Seattle School District #1
Danielle Toaltoan '07 and Michael Drezner '07 relaxed after having been adversaries in the moot court case of Parents Involved in Community Schools v. Seattle School District No. 1, pending at the time before the U.S. Supreme Court. Toaltoan and Drezner were both students in a constitutional law honors seminar taught by Professor Carol Nackenoff in Political Science.
Students in Seattle could ask to be assigned to particular schools, and the central question at issue in the case was whether racial balance could be considered as a deciding factor in school assignment when schools were overenrolled. Toaltoan argued on behalf of Seattle and Drezner argued for the parents challenging the use of race. In a decision delivered by Chief Justice Peter Gardner '08, the Court determined that the University of Michigan affirmative action cases of Grutter and Gratz did apply to this situation and that Seattle could not use a racial quota as its means of achieving diversity. The decision was rather close to that reached by the U.S. Supreme Court when it ultimately handed down the decision at the end of its term in June, 2007.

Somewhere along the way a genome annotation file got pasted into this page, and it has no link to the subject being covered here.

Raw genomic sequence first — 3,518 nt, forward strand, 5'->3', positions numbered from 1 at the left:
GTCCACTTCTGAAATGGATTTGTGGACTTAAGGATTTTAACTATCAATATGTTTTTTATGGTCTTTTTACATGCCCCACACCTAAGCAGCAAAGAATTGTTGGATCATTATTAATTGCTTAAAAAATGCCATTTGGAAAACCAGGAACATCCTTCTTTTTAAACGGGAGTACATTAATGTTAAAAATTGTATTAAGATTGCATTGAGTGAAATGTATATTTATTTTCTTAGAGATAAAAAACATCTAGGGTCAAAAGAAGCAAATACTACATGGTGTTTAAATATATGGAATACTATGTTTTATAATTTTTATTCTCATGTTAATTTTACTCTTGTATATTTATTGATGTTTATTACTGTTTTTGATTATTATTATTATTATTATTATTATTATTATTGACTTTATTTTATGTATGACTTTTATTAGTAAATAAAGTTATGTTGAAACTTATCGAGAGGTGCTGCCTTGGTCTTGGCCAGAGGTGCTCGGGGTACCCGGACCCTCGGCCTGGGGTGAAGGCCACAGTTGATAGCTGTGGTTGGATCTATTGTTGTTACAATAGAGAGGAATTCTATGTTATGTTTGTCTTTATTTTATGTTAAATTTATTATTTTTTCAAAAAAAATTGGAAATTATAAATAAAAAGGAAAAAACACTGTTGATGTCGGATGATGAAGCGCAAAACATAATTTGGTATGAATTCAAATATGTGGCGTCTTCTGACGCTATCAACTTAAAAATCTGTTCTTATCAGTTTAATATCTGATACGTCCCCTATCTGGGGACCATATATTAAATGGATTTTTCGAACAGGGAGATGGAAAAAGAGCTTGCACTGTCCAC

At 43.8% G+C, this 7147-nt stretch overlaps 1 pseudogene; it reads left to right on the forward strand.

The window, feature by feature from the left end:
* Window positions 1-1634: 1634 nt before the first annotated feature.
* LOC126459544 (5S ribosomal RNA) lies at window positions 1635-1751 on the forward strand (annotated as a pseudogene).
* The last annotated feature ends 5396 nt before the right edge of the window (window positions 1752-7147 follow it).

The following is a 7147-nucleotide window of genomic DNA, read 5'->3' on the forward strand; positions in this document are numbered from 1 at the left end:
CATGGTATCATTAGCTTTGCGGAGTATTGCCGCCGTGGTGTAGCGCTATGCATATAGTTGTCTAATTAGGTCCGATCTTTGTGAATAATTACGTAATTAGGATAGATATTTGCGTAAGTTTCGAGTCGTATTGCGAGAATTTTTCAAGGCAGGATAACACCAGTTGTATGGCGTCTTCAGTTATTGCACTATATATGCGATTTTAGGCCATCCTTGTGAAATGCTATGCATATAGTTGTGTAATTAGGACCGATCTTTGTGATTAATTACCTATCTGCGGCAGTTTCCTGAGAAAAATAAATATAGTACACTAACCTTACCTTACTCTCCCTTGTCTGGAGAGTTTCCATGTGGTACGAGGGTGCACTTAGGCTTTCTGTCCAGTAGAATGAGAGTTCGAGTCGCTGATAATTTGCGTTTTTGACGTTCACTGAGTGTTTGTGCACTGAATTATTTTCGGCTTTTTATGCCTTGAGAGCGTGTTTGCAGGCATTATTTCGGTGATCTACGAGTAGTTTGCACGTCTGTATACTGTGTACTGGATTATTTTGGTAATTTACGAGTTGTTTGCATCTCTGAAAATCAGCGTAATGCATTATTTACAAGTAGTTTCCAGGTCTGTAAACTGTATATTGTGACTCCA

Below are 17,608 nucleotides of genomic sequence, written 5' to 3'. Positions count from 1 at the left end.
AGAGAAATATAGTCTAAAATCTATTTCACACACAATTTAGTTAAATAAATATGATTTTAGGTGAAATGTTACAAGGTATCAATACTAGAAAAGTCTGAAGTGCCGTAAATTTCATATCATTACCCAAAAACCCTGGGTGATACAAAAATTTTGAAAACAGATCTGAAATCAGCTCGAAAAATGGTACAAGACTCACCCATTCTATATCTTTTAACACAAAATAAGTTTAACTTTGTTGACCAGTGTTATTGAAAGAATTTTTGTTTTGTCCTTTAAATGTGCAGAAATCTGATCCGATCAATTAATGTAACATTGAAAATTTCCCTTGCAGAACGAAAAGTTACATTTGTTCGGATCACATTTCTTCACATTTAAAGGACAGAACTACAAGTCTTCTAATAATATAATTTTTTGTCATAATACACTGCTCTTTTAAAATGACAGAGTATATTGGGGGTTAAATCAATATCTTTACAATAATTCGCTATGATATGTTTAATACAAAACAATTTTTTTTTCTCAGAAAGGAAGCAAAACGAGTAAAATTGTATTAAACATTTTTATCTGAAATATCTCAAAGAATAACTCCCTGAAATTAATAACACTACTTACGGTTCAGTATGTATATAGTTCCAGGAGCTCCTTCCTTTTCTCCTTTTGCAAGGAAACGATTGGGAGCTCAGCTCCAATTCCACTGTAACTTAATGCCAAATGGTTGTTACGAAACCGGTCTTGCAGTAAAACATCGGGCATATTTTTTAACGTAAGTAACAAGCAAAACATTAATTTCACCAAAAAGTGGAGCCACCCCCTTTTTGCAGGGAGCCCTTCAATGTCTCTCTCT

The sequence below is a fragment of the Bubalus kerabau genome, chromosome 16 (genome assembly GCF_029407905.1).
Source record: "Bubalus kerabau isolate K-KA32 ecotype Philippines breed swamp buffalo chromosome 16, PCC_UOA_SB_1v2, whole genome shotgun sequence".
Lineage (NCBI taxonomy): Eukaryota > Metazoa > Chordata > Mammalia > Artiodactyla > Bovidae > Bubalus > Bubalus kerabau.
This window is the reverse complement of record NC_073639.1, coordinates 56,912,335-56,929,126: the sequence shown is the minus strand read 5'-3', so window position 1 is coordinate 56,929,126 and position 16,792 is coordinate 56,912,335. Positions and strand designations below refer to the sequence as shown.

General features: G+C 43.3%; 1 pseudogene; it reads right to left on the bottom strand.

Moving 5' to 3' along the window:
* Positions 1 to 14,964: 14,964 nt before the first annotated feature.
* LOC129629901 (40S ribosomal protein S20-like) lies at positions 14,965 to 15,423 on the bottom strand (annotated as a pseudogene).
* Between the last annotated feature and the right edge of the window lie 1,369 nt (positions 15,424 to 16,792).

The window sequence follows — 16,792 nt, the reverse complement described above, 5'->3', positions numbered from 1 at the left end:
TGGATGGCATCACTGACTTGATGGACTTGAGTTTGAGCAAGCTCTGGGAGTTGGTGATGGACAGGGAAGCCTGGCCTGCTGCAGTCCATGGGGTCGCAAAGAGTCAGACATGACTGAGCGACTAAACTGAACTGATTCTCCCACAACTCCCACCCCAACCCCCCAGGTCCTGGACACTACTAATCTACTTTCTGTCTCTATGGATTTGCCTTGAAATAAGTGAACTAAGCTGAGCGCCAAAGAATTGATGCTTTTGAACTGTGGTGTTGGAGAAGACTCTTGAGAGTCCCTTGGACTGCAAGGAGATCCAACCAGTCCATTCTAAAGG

The following week, students in the seminar had a chance to argue a federal partial birth abortion case that was also pending before the Supreme Court. Meanwhile, students in Professor Nackenoff's Constitutional Law course were preparing to argue two cases. One was an appeal of the U.S. Circuit Court's recent decision striking down Washington,D.C.'s ban on handguns as contrary to the Second Amendment and the other was pending case of Hein v. Freedom From Religion Foundation, involving a taxpayer challenge to spending by the White House Office of Faith-Based and Community Initiatives. Honors Students who argued Massachusetts v. E.P.A. last semester were surprised and generally pleased with the outcome of the case in the Supreme Court, announced during the students' spring term.